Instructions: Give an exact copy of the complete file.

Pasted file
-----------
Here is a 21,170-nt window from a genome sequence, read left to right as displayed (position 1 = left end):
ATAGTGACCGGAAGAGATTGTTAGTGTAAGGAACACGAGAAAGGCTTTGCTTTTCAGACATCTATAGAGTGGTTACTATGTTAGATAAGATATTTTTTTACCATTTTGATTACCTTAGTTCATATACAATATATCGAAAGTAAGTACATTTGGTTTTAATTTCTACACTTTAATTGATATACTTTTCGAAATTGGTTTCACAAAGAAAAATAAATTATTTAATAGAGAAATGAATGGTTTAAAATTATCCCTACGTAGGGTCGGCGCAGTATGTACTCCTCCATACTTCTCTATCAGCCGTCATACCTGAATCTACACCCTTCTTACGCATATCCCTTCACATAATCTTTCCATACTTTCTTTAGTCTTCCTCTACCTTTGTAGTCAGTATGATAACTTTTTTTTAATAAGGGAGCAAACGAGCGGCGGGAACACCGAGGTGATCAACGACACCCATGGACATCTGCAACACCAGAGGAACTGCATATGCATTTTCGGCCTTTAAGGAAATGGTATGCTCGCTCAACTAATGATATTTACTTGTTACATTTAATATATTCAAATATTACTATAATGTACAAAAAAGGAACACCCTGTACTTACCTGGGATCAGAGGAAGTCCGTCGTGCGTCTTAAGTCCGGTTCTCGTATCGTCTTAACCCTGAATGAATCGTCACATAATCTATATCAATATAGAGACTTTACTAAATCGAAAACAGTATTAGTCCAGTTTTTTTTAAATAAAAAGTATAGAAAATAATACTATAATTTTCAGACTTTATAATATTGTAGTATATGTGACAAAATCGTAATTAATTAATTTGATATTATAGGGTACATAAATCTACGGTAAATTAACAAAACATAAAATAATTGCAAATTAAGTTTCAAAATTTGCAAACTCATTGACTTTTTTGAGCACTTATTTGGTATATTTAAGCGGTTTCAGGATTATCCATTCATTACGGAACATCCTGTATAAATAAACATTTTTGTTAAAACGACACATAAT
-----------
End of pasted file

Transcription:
Here is a 21,170-nt window from a genome sequence, read left to right as displayed (position 1 = left end):
ATAGTGACCGGAAGAGATTGTTAGTGTAAGGAACACGAGAAAGGCTTTGCTTTTCAGACATCTATAGAGTGGTTACTATGTTAGATAAGATATTTTTTTACCATTTTGATTACCTTAGTTCATATACAATATATCGAAAGTAAGTACATTTGGTTTTAATTTCTACACTTTAATTGATATACTTTTCGAAATTGGTTTCACAAAGAAAAATAAATTATTTAATAGAGAAATGAATGGTTTAAAATTATCCCTACGTAGGGTCGGCGCAGTATGTACTCCTCCATACTTCTCTATCAGCCGTCATACCTGAATCTACACCCTTCTTACGCATATCCCTTCACATAATCTTTCCATACTTTCTTTAGTCTTCCTCTACCTTTGTAGTCAGTATGATAACTTTTTTTTAATAAGGGAGCAAACGAGCGGCGGGAACACCGAGGTGATCAACGACACCCATGGACATCTGCAACACCAGAGGAACTGCATATGCATTTTCGGCCTTTAAGGAAATGGTATGCTCGCTCAACTAATGATATTTACTTGTTACATTTAATATATTCAAATATTACTATAATGTACAAAAAAGGAACACCCTGTACTTACCTGGGATCAGAGGAAGTCCGTCGTGCGTCTTAAGTCCGGTTCTCGTATCGTCTTAACCCTGAATGAATCGTCACATAATCTATATCAATATAGAGACTTTACTAAATCGAAAACAGTATTAGTCCAGTTTTTTTTAAATAAAAAGTATAGAAAATAATACTATAATTTTCAGACTTTATAATATTGTAGTATATGTGACAAAATCGTAATTAATTAATTTGATATTATAGGGTACATAAATCTACGGTAAATTAACAAAACATAAAATAATTGCAAATTAAGTTTCAAAATTTGCAAACTCATTGACTTTTTTGAGCACTTATTTGGTATATTTAAGCGGTTTCAGGATTATCCATTCATTACGGAACATCCTGTATAAATAAACATTTTTGTTAAAACGACACATAAT